Modifications and Accommodations

A friend contacted me after dinner last night in a panic. Her son has just started 9th grade and has been failing math, in large part because he doesn’t understand the homework. He is on the spectrum, and is more than capable of handling academic work, given proper supports. But his homework hasn’t been modified, and I doubt the tests and quizzes have been either.

I don’t understand why teachers don’t do this.  Do they not realize that they have to? If a teacher saw a child in a wheelchair at the top of a staircase, unable to go downstairs, would they turn the other way and say, “That’s not my job, that’s the special ed teacher’s job”? Probably not, but because some of our kiddos on the spectrum “seem” capable, that instinct that all teachers are supposed to have to help children succeed just isn’t there? I just don’t understand.

simple modificationI still consider myself a teacher (especially with all of the modifications and accommodations I’ve been providing for my own son for the past two years), and helped my friend’s son via text. They would send me a picture of the problem, and I would set up a chart of the information to help him process it into an equation and send it back.  And guess what? They went from full-on meltdown mode to feeling much better about the math homework.

Now why in the world should this mom have to go on facebook, beg friends for help, and even offer to pay someone to help her boy with his work? No, I’m sorry. This falls in the realm of the duties of that math teacher.  She is failing at least one of her students.  That grade is not his, it is hers.  And if she can’t see that, someone needs to show her.

If you are a teacher, I strongly urge you to learn how to provide some basic modifications and accommodations (and while you’re at it, look into this thing called “Universal Design for Learning“). We’re supposed to help our students succeed, and if you are too tired or busy to only concentrate on the “normal” ones, you have a problem.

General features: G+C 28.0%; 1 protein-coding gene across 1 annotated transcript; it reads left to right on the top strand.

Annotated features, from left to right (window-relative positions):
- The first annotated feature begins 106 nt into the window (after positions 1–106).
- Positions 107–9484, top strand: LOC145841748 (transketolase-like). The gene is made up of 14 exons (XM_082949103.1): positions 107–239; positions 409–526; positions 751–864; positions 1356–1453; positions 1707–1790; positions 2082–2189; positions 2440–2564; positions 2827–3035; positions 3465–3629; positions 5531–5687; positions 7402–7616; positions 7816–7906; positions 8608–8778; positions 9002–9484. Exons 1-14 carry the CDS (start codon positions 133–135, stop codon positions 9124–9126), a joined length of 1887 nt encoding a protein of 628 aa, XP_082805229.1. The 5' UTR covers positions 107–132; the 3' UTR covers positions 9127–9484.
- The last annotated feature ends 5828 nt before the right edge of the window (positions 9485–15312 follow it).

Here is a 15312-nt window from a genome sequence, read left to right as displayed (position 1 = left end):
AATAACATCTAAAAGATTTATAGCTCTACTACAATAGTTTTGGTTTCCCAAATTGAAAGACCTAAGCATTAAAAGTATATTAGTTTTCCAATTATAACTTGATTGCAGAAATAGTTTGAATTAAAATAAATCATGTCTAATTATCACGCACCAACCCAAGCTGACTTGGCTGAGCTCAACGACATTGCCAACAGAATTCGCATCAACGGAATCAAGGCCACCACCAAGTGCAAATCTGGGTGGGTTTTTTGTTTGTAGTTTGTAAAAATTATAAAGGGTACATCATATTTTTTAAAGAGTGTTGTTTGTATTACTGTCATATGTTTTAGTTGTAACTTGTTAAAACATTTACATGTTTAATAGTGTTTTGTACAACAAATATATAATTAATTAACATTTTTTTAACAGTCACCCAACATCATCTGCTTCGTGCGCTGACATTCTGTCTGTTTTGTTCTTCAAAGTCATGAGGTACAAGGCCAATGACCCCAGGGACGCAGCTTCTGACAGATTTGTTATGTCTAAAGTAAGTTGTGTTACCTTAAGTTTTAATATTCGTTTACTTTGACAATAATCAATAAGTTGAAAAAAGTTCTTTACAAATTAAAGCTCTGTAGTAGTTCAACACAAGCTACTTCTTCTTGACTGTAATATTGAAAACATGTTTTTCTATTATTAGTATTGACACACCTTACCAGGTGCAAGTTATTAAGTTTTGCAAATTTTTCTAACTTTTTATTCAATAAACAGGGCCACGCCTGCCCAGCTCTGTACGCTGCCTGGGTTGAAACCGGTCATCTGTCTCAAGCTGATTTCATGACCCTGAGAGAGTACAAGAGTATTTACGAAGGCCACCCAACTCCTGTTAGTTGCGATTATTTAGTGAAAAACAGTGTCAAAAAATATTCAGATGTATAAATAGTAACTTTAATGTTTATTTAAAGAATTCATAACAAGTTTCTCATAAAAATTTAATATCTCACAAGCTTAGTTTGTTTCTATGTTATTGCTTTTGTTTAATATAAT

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2 thoughts on “Modifications and Accommodations

  1. Ouch! Teachers want to help the best they can. You do not specify if this is a public or private school. For public, the modifications and accommodations are noted on the IEP. If they are not listed, then the teacher will not be aware of the situation. Private schools are not required by law to accommodate or modify with an IEP. The most significant factor here though, is that your friend is only telling one side of the story. You might not have all the information. Just sayin’…

    • I know it’s shocking, but not all teachers want to help, and I say that from our own experience, not just as a parent, but as a teacher who watched other teachers purposely not make accommodations on tests that were listed on a student’s IEP. I provided modifications and accommodations daily to my students, and I know that this is what most teachers do. I would never say that most teachers fail to provide mods and accommodations, because I know it isn’t even close to the truth. However, in this case, this is a public school, and yes the mods are noted on the IEP (and even if they weren’t, that may not protect a teacher from a lawsuit for failing to provide them). Some teachers never reference the IEP, and I saw the homework this kid was asked to do – no mods were made, and he’s been failing all of his tests and quizzes – wouldn’t that be a heads up to any teacher that something isn’t working? When parents are asked to make the modifications that are supposed to be made at school (as I have done often now for 2 years, and as my friend is being asked to do, as well), it gets frustrating. You are correct that I do not know the whole story, but I know enough to know that this child is not receiving the supports that are his right by law.

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